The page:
The invention will now be described, by way of example, with reference to the accompanying drawings, in which:
FIG. 1 is a diagram showing the timing of the opening and closing of two inlet valves of a cylinder of an internal combustion engine of the invention, relative to the engine's four strokes, the engine being subject to light load,
FIG. 2 is the same diagram, but with the engine subject to full load,
FIG. 3 is again the same diagram, with the engine subject to light load, the second inlet valve opening now being longer than shown in FIG. 1, and the first inlet closing being earlier; and
FIG. 4 is a sectional view of one embodiment of the present invention.
In our co-pending U.K. Patent application no. 9016813.9 it is described and illustrated how `blowdown` turbulence can be produced by opening a single inlet valve of a combustion cylinder twice. It is also mentioned that the invention is clearly applicable to an engine with two inlet valves (and at least one exhaust valve) per cylinder. However with two inlet valves it is, as explained, a difficult compromise between the rate of valve opening defined by the cam profile of the valve camshaft, the intensity of turbulence, and pumping work, with the opening and closing timing referred to. If the longer than ideal open periods are accepted, then the timing of the first valve's closing must remain unchanged to maintain the pressure differential. Thus the opening of the first valve must occur during the exhaust stroke.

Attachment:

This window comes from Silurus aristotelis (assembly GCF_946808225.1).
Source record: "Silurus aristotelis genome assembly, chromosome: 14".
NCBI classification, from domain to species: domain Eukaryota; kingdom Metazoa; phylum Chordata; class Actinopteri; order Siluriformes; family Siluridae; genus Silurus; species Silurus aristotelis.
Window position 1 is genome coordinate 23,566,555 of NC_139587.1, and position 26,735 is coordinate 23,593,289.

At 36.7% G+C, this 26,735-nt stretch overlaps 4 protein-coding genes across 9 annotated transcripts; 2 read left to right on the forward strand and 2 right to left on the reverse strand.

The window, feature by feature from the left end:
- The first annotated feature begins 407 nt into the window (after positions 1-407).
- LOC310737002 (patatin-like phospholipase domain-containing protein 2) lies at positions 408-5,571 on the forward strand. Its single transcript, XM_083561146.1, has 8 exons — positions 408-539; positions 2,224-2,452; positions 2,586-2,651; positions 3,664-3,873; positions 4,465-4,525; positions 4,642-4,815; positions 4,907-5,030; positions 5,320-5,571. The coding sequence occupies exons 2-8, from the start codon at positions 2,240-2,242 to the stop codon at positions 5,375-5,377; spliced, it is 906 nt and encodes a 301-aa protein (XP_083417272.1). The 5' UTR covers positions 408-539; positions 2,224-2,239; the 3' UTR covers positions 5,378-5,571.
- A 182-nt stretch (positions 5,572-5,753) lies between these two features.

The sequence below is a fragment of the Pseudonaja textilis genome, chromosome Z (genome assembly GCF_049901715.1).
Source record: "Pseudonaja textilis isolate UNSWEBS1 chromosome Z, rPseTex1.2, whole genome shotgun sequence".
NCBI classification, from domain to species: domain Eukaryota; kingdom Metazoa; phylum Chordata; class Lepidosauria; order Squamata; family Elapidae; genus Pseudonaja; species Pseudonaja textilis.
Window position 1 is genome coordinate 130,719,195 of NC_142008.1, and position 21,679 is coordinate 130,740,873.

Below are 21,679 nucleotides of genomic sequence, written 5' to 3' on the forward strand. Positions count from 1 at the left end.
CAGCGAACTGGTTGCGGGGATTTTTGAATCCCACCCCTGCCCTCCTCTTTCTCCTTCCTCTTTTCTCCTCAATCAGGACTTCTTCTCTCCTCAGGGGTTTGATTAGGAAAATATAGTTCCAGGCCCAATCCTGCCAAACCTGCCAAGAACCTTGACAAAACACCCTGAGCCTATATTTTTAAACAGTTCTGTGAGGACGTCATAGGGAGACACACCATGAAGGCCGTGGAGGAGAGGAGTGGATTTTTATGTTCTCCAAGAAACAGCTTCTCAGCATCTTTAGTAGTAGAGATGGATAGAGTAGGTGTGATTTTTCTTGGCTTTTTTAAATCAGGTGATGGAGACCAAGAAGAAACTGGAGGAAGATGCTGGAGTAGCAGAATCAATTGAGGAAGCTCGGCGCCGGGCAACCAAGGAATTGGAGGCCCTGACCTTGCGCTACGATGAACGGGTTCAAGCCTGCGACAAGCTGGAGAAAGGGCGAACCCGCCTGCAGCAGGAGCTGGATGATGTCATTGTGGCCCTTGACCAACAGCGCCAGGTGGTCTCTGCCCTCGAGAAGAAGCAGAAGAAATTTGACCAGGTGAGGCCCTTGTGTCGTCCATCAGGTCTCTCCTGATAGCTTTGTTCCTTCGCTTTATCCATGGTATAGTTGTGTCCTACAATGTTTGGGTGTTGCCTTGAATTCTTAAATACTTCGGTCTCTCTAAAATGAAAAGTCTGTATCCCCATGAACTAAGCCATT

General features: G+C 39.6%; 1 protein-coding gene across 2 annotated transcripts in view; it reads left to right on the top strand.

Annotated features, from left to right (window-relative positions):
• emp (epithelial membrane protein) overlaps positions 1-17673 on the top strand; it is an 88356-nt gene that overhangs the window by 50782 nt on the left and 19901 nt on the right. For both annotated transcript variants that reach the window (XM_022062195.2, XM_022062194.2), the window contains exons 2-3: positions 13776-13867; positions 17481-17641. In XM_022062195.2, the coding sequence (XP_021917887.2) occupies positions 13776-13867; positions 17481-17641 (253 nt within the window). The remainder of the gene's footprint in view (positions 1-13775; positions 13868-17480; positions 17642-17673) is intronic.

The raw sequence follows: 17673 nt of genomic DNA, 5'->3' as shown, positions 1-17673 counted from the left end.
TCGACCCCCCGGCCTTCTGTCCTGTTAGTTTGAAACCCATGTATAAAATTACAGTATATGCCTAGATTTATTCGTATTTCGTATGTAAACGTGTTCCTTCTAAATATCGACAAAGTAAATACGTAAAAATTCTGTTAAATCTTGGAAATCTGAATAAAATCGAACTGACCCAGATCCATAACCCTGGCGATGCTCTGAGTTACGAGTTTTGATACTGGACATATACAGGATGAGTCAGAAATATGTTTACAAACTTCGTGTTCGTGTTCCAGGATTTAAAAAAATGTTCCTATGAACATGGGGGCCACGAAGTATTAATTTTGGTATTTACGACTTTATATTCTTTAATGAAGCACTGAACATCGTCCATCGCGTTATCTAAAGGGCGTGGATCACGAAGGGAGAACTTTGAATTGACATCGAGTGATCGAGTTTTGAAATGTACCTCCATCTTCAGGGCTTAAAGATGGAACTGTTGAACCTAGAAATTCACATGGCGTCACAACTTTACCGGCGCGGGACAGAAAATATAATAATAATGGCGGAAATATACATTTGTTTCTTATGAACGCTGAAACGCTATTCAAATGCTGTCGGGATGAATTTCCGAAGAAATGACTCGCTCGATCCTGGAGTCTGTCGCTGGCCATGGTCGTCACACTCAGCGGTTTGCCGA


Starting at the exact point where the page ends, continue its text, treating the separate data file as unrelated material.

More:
Accordingly, as shown in FIG. 1 where the engine is subject to a light load, one of the inlet valves, hereinafter called the `first` inlet valve, opens at A, which is only shortly after the start of the exhaust stroke. To prevent backflow of exhaust gases into the inlet manifold a reed valve or other non-return valve is disposed upstream of said first inlet valve, e.g. in said first inlet valve's feed duct.
The opening of this first inlet valve is longer than envisaged in our aforementioned patent application and its timing is variable. During the early part of the induction stroke air/fuel mixture is drawn into the cylinder and then the first inlet valve closes, as indicated at B, before the induction stroke is complete.